We’re often told that puppies will fit right in to our household, but is that really true? Is a puppy always the right choice to make when it comes to a multi-dog household? An emergency vet visit and an afternoon of puppy cuddles got me thinking about how adding a puppy into the mix isn’t always the best decision. Reading a blog post from the Dog Lady, Theo Stewart, got me thinking about how hard it can be for an older, established canine resident to accept a cute bundle of loveliness into their life.
A couple of weeks ago, the story of a tearful visit to the vet with a five-month old puppy who’d been attacked in a moment of excitement by an adult dog brought it home to me that puppies are not for every home. This isn’t the first time I’ve seen an adult dog wounding a younger one. Sometimes, those wounds have been fatal. The story of a nine-month old mauled to death by an older dog is an unfortunate result of a situation that is not always the joyful experience it should be.
And to my right, the seven little wriggly dachshund x terrier pups remind me just how much at least one of my woofers would have hated these little fosterees. Tobby, my ancient Malinois, literally took to the streets when I had puppies here. Puppies were not for him. Randy Wobbly Tobby, so delighted when I turned up with hounds or arthritic old lady labradors, delighted to see poodles or bichons, happy as Larry when I brought home stinky old ladies, would have found it very tough to accept seven velvety beans. Not only did I have to manage all the puppy play and land-sharking, mopping up and random acts of chewing, I had to keep an eye on Tobby, who would slip off during a quiet moment, slide out through a badger hole in the fence and trot off up the road in search of a home where there were no puppies, thank you very much.
Whether it was the lack of quiet, the fact that puppies need constant reminders of what’s to play with and what’s not (including Wobbly Bob’s tail and arthritic legs), or the fact he got less attention, we can only speculate. The fact was that he was not a fan of puppies, not one bit.
And Amigo’s not arsed either. I mean he doesn’t mind telling puppies off, but they never take any notice of him, even when he’s snarling in their face. It’s like being told off by Richard Briers, to be fair, but even so, my gentle old guy and I sit with our feet up out of reach on the couch and try not to get cross about the ankle biters. Effel growled at the boxer puppies here last week. Even Heston had a grump. My four-year-old collie cross is usually so very happy to have a roll about with some bitey babies, but those puppies were not his cup of tea. What a change from 18 months ago when I had to manage the growls of Tobby and Amigo, and Heston’s joyful baby-sitting. Would I trust him with a puppy? Absolutely. Does he still enjoy puppies? Not like he did.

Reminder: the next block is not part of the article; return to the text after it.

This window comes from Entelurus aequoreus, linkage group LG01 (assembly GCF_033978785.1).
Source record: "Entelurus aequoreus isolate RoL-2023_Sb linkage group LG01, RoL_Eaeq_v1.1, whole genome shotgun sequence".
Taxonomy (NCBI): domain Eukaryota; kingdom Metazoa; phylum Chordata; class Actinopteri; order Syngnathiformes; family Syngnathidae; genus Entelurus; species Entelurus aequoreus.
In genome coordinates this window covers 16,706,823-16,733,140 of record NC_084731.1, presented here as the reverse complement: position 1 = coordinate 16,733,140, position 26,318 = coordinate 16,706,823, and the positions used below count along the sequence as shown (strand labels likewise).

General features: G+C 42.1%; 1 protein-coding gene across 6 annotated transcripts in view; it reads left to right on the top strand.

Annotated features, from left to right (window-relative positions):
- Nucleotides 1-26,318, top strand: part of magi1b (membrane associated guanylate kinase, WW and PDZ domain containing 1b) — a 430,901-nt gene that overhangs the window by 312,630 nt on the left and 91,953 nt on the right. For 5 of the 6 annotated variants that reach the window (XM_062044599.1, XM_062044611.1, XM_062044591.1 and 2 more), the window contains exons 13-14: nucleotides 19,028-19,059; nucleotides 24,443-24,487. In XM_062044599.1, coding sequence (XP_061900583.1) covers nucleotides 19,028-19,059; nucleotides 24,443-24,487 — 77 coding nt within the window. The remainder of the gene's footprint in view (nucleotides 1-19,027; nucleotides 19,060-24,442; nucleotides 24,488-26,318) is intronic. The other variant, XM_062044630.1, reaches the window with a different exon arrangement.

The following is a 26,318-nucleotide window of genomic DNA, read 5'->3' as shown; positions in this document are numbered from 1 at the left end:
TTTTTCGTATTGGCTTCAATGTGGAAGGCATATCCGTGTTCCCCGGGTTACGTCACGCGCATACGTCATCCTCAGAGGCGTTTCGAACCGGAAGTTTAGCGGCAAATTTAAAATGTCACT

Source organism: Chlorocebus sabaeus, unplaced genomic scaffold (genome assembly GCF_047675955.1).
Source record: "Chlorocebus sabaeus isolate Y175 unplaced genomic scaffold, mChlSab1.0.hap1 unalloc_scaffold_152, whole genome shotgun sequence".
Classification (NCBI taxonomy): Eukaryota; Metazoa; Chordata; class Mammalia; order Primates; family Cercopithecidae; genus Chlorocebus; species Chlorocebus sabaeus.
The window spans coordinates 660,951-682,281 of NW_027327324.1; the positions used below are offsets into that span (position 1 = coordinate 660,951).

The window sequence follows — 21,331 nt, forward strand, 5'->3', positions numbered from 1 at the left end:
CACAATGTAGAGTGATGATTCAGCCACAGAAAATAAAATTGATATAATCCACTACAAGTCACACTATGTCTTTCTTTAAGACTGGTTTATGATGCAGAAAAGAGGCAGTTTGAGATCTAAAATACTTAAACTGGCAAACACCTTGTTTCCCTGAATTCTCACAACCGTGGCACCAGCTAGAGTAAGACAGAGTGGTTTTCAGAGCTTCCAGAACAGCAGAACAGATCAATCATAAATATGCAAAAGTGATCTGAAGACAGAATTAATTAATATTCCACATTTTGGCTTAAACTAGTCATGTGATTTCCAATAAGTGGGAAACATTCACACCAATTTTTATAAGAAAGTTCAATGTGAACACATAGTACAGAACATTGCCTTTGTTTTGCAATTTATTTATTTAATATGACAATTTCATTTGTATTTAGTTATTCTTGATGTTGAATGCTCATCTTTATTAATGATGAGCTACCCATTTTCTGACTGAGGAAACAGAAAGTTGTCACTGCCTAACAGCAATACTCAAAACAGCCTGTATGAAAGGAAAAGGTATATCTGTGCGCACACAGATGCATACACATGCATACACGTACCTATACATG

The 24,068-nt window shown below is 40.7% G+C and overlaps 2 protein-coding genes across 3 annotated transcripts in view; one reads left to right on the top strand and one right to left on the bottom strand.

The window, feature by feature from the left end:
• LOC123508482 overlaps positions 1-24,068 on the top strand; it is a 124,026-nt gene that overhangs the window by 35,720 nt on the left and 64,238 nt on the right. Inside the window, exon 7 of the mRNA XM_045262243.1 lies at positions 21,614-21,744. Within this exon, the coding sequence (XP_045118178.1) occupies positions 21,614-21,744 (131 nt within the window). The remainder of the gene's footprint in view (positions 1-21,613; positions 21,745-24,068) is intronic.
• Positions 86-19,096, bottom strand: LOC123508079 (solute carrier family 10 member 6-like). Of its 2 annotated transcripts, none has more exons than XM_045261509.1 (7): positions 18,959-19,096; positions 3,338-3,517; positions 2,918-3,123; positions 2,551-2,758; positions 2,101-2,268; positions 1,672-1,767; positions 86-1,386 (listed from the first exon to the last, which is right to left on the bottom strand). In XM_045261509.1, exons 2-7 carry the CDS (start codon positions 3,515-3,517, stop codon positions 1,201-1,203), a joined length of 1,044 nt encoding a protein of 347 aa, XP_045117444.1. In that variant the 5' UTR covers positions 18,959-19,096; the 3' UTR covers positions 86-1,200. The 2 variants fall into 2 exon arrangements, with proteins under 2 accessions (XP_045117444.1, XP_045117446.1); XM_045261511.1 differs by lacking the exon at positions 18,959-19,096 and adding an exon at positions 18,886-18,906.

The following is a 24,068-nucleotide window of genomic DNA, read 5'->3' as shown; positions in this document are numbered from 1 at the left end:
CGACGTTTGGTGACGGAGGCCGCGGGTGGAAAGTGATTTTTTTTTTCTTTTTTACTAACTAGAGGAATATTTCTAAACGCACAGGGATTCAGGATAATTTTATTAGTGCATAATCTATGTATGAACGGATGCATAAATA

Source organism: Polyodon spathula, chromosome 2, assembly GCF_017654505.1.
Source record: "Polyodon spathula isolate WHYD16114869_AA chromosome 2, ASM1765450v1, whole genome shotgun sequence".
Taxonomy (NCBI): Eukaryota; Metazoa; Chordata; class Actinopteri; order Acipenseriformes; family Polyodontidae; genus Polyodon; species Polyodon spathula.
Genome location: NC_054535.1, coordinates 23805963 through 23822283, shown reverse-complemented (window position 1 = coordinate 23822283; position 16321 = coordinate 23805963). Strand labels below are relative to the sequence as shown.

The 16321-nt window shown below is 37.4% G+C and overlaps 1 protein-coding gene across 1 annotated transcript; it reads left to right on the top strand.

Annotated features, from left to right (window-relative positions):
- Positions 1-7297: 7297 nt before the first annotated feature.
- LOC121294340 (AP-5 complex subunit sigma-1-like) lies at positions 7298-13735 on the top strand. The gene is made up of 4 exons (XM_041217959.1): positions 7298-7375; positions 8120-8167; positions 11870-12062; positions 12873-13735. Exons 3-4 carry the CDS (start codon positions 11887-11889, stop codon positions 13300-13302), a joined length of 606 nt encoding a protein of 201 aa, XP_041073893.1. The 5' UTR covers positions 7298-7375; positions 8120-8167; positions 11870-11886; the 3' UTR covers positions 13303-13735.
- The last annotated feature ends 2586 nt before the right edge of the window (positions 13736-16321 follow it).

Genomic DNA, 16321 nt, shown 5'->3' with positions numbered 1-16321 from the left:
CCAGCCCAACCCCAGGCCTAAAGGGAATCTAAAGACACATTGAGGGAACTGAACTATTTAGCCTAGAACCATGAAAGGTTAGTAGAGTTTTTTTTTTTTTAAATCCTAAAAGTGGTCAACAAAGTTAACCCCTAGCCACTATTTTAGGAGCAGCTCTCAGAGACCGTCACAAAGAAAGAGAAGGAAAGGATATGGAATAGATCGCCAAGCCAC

Tilly, so happy to play with puppy Heston (and the only time she ever played with another dog), spends all her time putting puppies in their place and grumbling if they disturb her peace. Heaven help any puppy that got near her food bowl. Separate meals for any puppy who spends a dinner time here. It’s not often I have to do that with the adults.
I mean, part of it is that puppies don’t learn easily, do they? Irascible, tenacious little beggars. I spent forty-eight hours watching Margot the nine-week-old boxer cross biting her brother Olly so hard that he was squealing and squealing. She played tug of war with his tail, chewed his ear, rode his back. So much for puppies learning from other dogs that their bite is hard or they are playing too rough. Little Ayan, here with me now, engages in some quite heavy-duty hazing of her brothers. Mama, the young labrador who had seven puppies at the shelter in the summer spent the last three weeks of their time here looking to escape from her babies having had more than enough of her offspring’s insistent attempts to play and mug her for milk. Little Nellie is at the same point with her six-week-old offspring. She literally couldn’t be any further away from them. Her job is done. Time to move on.
So, small puppies with their lack of social boundaries can be hard work for adult dogs, even if they are your offspring. And so many people choose a puppy because they have difficult dogs who won’t easily accept other adult dogs. We adopt a puppy because we think that our older antisocial dogs will adapt to them. One lady was telling me that she wanted one of the puppies I have here now because her elderly fox terrier won’t accept other dogs — she thinks the dog will ‘mother’ a puppy. We have many misconceptions about how puppies are accepted into family groups, but if the reason you want one is that your existing family pet is intolerant of adult dogs, is it really sensible to think that they’ll like a small puppy who might learn how to behave in ways that don’t annoy the older dog? And what if they don’t? Even if they do, they’re subjecting a dog to a life with an antisocial misery — is that going to make any creature in that house happy apart from the owners?